Well, in case you haven’t noticed the slower pace–at least from me–here at America’s Right, it’s that time of year again. That’s right … exams. At the tail end of every semester, in late November and early December and again in late April and early May, I find myself struggling to make up lost ground in time to be tested on everything I’ve learned, and everything I’ve avoided for the sake of this Web site and other repositories of procrastination.
And, as usual, I’ve taken over the dining room table, far away from the desktop computer and in a spot able to be separated from laptops so as to devote undivided attention to such wonderful topics this semester as Worker’s Compensation, Corporate Finance and Federal Income Taxation.
What you see on the table now is the latter. The big book on the left is the Selected Federal Taxation Statutes and Regulations for 2010. That’s right — these are only the selected provisions in the Tax Code and such, and at 1903 pages long it’s still shorter than the Democrats’ average piece of nation-tanking legislation. Over the Christmas holiday, after I’m through with this class, I think I may read Neal Boortz’s FairTax book. If my head doesn’t explode by then.
On the table, you’ll also see a fantastic coffee mug. Full, at 1:00 a.m. The mug was a 30th birthday gift last October–in advance of the presidential election–from Katherine (a left-leaning, bleeding heart occasional commenter here) and her husband. I’ve known Katherine for a dozen years now, and I’ve known her husband for twice that long, since we were waiting at the bus stop for the first day of the second grade. They might be liberals, but they sent me a mug showing an electoral map which, when hot coffee is poured in, turns all of the blue states from 2004 to red states for 2008. It says “Make My Day 2008″ on it — but, the way things are going, I think it will more accurately represent 2012.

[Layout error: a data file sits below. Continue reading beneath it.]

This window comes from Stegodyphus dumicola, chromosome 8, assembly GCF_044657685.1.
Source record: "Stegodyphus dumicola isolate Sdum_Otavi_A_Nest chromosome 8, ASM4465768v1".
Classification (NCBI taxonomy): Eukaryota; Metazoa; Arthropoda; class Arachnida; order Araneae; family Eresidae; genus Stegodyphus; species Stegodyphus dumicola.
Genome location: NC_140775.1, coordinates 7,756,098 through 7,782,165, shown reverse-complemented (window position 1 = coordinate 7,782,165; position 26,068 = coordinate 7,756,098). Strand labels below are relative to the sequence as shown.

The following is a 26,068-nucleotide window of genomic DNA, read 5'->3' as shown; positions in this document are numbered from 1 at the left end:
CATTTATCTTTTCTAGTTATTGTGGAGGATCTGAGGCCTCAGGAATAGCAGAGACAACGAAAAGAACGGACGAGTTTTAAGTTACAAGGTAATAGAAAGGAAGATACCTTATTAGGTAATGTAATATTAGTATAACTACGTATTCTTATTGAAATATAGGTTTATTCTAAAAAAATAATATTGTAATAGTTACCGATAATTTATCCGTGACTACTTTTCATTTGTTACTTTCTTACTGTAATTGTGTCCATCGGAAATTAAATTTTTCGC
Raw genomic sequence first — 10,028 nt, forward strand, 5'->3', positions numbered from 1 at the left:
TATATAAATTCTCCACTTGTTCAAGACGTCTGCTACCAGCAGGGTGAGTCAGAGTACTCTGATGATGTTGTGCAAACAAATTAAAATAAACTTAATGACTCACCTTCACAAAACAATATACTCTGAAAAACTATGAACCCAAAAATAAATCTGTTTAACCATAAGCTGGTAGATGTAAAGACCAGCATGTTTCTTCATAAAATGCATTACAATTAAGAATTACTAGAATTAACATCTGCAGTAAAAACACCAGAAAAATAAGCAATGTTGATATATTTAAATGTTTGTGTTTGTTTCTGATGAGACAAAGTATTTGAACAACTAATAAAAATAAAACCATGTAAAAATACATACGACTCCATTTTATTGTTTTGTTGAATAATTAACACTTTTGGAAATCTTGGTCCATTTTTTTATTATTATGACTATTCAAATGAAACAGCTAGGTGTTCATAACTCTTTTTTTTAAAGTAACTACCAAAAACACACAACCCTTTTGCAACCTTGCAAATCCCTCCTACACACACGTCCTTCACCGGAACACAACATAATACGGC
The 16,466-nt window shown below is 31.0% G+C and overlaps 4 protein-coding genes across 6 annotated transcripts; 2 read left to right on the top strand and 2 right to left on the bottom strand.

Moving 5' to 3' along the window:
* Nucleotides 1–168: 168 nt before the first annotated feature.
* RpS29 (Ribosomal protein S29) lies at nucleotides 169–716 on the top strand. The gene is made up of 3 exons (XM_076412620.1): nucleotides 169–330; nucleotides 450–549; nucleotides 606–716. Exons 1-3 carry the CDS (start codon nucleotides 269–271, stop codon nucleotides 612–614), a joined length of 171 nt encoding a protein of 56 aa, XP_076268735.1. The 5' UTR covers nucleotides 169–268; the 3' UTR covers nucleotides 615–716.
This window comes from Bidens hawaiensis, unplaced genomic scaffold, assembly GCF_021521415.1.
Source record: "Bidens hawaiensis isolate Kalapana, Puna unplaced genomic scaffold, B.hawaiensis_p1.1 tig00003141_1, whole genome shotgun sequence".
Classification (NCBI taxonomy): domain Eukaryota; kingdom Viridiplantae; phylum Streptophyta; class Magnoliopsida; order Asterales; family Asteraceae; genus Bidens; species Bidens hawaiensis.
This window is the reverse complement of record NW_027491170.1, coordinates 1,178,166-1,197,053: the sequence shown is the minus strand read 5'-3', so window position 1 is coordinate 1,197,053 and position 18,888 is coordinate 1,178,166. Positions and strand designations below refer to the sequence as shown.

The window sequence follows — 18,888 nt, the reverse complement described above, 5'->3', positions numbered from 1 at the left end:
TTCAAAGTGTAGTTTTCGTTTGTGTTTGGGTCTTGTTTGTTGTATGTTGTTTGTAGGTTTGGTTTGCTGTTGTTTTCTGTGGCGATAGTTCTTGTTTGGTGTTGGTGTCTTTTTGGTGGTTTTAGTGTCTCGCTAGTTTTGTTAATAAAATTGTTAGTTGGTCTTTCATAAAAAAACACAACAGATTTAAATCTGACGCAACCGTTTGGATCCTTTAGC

Nevertheless, please accept my apology for any inactivity here. In a change from last year at this time, we actually have a number of other contributors, and I’ve asked Robert Wallace to take a bigger role here at America’s Right. I’ve grown very fond of Robert’s work, and the more I learn about him personally, the more I grow fond of Robert himself. You’re going to see great things here in coming weeks and months, and it will be a direct result of his influence.
Like me, however, Robert is a part-timer at this. There’s only so much we can do and, unfortunately, this administration and Congress doesn’t seem as though they’ll stop giving us material. Still, we’ll do what we can, and I thank you for turning to America’s Right for political insight and commentary from average Americans like yourselves, and hope that you continue to do so.
Now, if you’ll excuse me, I need to shut down this laptop and hide it upstairs next to my sleeping wife. That way, I’ll focus more on the tax implications of the accrual method of accounting, and less on things like Attorney General Eric Holder’s reprehensible–but hardly unexpected–decisions as to ACORN, and whether Tiger Woods’ wife used a three-iron or a pitching wedge to beat the snot out of him in advance of his badly shanked weekend drive.